But if sport's field of play is a theatre for questions of character and heroism, maybe it's worth putting a couple of sports questions to Jones. We've heard a lot about 1981 lately: where and on what side was he?
"I was in New York for the first half of that tour. The Waikato game: my in-laws are American, they know nothing about New Zealand. We're watching TV and suddenly New Zealand is on TV. And what do we see? People in oilskins screaming and police dragging protesters away. Over-the-top behaviour. None of it rang true. It was about something else.
"If I was going to take a stab, maybe it was frustration at rugby having too great a say. It was everything. It washed right through every part of life. As for us feeling that strongly about the plight of black people in South Africa, I don't believe that. There are people all around the world in diabolical situations and we don't chain ourselves to Parliament or go into hysteria. It was about us, I believe. Not about Africa. That's not a very popular view."
And the final of the soccer World Cup. The Zidane head-butt. Didn't he, in a sneaking kind of way, admire it? "Yes, I did, in a funny way. And usually I don't condone any kind of violence. But it was almost like he forgot where he was and what was at stake was actually greater than the moment. I was pissed off that Italy won. A bunch of thugs."
Anyway, The Book of Fame: the film, which Sam Neill is expected to appear in, will be titled The Originals and should shoot next year. To get the book's impressionism into film images and to play it outside New Zealand to audiences who don't care about what this rugby side meant to a little country forging itself at the other end of the world, the story has been reinvented. "There's lots that we take for granted as New Zealanders, a lot of unspoken stuff. Joffe requires it to be more explicit, which is good. It's like test-running this on an overseas audience."
Another question grows from that, and it brings us back to Mister Pip. Has this novel sold overseas because it - like Biografi or Elizabeth Knox's The Vintner's Luck - has scarcely a trace of New Zealand in it? Is there a kind of globalism that New Zealand writers should now aspire to? Heyward doesn't think so.
"You get an anxious reflex happening in smaller territories. It doesn't have to be Australia or New Zealand, it could be Denmark or another small European territory. Are they really interested? Are we really part of their worldview? Can a book from our part of the world speak to people on the other side of the world? My experience has always been that the answer is a resounding yes. If the quality is there."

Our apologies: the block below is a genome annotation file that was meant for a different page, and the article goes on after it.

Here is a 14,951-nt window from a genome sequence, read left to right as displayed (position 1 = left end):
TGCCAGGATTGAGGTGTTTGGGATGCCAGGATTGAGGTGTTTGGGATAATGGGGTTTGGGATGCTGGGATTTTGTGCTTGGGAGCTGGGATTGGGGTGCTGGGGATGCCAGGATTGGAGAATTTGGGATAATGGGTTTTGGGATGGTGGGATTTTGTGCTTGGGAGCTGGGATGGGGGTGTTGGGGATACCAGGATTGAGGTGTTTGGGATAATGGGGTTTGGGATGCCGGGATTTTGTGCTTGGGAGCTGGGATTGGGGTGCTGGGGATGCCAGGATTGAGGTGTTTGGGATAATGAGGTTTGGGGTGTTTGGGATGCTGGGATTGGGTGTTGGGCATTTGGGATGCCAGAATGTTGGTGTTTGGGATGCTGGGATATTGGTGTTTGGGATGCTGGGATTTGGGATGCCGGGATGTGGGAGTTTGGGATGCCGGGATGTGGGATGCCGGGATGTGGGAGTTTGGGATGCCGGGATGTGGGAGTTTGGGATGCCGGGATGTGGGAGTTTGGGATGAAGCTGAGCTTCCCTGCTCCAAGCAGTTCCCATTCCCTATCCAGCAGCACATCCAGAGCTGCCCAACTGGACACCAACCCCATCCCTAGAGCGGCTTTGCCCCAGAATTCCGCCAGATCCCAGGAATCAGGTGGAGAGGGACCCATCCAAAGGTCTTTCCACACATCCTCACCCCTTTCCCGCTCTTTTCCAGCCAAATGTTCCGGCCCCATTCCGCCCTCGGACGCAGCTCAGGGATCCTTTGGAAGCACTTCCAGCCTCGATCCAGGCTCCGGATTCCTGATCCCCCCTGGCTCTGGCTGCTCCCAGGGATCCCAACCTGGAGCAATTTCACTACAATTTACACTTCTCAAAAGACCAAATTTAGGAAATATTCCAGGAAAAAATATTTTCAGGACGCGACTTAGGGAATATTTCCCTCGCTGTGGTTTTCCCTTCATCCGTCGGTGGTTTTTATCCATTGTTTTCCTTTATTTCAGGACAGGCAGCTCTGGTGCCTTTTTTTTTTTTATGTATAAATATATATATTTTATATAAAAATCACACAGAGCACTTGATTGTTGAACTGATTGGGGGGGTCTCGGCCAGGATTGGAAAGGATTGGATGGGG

That said, Heyward is all too aware of how New Zealand novels go largely unread in Australia. The only other New Zealand book on his publishing list is The Scarecrow. "We tend to be snobby about New Zealand books and New Zealanders tend to be snobby about Australian books." If New Zealanders are reading Peter Carey, it's because he lives in New York and has won the Booker. "The final arbiter of quality can't come from either of our countries. It's got to come from elsewhere." Actually, his initial reason for taking Mister Pip was to launch a New Zealand book strongly in Australia.
This is "probably" the biggest set of deals a New Zealand book has ever had, says Walker. He seems surer than Heyward that this success might have a flow-on effect that takes other New Zealand authors with it. Certainly, Jones's backlist should benefit (interestingly, the Jones book that Heyward really wants to read is Biografi). And certainly, despite being someone who can stand talking about his work but doesn't really like talking about himself, Jones is set to be a busy guy with a high profile. "The American publisher who has paid this amount of money is going to require personal appearances over there," Walker says.
So is Jones ready to meet these great expectations? "I know that one has a responsibility to the publisher to get out there and talk about the book ... But the publicity trail has never been something I've particularly enjoyed. Some enjoy it, some don't. I'm one of those who doesn't. The whole performance aspect is something I don't like. It's not that I'm not good at it, it's that I don't want to be good at it. It's not why I write. The writing is the performance."
MISTER PIP will be published in New Zealand at the end of September.
A forthcoming issue of the Listener will feature an exclusive extract from the book.